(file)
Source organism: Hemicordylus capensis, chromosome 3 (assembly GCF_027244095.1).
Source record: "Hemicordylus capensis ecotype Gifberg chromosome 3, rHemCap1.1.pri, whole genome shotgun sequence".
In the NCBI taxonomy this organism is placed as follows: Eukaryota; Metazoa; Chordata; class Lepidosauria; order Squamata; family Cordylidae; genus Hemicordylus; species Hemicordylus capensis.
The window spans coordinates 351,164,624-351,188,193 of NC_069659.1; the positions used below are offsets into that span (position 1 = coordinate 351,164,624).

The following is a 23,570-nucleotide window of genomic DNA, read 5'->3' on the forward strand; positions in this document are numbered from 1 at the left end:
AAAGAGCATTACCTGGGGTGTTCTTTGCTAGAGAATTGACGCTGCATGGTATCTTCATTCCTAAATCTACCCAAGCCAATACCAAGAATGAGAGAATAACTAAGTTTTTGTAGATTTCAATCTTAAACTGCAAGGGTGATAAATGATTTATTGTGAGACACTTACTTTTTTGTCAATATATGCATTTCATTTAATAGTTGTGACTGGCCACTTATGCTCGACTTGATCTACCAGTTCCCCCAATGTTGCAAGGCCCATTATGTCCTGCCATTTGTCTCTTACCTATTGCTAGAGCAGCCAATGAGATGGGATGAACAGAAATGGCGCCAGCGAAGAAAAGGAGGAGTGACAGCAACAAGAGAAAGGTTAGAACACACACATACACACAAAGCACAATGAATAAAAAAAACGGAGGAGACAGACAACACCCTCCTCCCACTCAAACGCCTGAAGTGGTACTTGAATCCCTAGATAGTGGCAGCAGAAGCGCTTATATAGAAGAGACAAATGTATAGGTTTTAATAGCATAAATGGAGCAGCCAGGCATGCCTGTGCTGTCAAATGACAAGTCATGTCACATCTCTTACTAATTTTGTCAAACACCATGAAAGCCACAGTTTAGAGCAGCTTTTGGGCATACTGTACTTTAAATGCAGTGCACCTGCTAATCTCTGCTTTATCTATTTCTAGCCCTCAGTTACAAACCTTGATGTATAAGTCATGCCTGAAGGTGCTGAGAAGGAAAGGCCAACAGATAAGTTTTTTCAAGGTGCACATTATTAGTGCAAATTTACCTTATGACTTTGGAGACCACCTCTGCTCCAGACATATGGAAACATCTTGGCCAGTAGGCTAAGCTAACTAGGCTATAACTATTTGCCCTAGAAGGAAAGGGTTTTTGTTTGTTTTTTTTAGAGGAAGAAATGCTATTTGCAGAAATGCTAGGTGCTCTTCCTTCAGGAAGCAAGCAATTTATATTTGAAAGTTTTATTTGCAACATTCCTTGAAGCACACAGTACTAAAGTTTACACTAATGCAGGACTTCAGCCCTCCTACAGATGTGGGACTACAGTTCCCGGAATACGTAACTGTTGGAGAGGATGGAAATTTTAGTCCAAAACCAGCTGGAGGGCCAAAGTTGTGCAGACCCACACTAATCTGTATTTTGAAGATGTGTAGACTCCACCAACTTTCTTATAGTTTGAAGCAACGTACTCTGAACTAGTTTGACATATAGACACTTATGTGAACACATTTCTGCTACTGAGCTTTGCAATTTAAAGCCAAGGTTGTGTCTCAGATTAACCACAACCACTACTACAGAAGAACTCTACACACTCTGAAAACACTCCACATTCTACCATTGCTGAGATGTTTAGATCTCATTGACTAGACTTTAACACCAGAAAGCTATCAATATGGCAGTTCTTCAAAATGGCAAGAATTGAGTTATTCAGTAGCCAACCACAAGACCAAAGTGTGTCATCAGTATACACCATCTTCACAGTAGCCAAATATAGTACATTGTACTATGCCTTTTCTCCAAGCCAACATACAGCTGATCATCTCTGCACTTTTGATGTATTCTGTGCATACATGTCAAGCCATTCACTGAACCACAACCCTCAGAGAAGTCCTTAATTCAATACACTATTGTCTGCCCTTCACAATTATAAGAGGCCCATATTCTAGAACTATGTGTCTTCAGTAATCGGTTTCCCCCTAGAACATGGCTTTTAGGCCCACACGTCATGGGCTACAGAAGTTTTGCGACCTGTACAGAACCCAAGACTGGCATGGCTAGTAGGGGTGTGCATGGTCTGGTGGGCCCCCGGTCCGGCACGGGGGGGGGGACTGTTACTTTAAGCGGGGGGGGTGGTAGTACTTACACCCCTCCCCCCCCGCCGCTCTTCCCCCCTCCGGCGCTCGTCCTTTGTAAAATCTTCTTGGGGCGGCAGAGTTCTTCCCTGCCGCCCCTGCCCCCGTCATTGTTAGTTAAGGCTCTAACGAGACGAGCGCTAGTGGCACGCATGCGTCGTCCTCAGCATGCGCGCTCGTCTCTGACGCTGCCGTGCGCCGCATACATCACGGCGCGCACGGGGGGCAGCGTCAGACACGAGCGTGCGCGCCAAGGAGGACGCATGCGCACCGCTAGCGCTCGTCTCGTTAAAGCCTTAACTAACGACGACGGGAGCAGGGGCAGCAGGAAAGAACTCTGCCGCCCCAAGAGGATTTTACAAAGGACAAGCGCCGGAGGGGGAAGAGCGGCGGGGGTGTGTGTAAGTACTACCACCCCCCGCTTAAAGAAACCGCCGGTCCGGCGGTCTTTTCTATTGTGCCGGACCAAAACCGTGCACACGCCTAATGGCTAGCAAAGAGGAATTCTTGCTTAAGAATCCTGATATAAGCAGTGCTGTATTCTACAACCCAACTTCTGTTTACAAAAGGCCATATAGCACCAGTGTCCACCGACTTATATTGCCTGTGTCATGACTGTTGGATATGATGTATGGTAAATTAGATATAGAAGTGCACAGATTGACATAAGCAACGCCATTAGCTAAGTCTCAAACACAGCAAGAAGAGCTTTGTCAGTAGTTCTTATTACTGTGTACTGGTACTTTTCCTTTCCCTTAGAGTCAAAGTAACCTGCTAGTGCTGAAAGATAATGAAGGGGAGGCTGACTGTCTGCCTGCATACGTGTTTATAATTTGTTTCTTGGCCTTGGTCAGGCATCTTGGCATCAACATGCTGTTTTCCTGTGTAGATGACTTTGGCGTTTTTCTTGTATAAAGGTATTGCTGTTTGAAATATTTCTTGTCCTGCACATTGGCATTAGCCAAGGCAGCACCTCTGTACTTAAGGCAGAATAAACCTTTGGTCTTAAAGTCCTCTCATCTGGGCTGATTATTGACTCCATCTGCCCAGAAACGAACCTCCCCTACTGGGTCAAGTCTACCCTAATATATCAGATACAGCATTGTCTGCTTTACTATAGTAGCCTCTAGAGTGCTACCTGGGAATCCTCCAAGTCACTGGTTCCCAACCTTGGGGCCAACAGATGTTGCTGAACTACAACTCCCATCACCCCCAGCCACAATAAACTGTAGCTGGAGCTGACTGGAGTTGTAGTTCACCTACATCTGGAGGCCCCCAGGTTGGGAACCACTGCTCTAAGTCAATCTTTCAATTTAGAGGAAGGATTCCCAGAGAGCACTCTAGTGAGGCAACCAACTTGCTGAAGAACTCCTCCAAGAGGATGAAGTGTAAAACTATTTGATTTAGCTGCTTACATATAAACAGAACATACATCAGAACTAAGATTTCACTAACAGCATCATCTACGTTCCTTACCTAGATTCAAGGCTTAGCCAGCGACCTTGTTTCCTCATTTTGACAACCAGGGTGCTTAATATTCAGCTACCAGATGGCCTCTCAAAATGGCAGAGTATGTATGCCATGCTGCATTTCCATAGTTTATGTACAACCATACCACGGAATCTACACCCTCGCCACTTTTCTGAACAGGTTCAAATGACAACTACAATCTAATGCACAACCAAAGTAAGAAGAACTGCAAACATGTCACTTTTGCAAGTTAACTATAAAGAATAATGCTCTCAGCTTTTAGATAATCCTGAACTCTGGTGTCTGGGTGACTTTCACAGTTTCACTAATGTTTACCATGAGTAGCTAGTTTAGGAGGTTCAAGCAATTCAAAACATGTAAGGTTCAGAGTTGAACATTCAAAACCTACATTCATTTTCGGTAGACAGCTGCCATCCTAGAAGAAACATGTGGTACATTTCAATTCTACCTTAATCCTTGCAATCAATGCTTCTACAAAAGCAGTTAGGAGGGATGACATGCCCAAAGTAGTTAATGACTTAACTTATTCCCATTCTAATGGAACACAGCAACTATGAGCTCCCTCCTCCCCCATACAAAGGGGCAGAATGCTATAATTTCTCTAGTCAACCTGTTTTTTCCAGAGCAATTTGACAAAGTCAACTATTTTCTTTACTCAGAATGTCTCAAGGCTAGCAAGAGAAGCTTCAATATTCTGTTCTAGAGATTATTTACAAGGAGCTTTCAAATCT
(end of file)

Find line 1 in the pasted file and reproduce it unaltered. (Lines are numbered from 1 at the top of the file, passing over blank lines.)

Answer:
Source organism: Hemicordylus capensis, chromosome 3 (assembly GCF_027244095.1).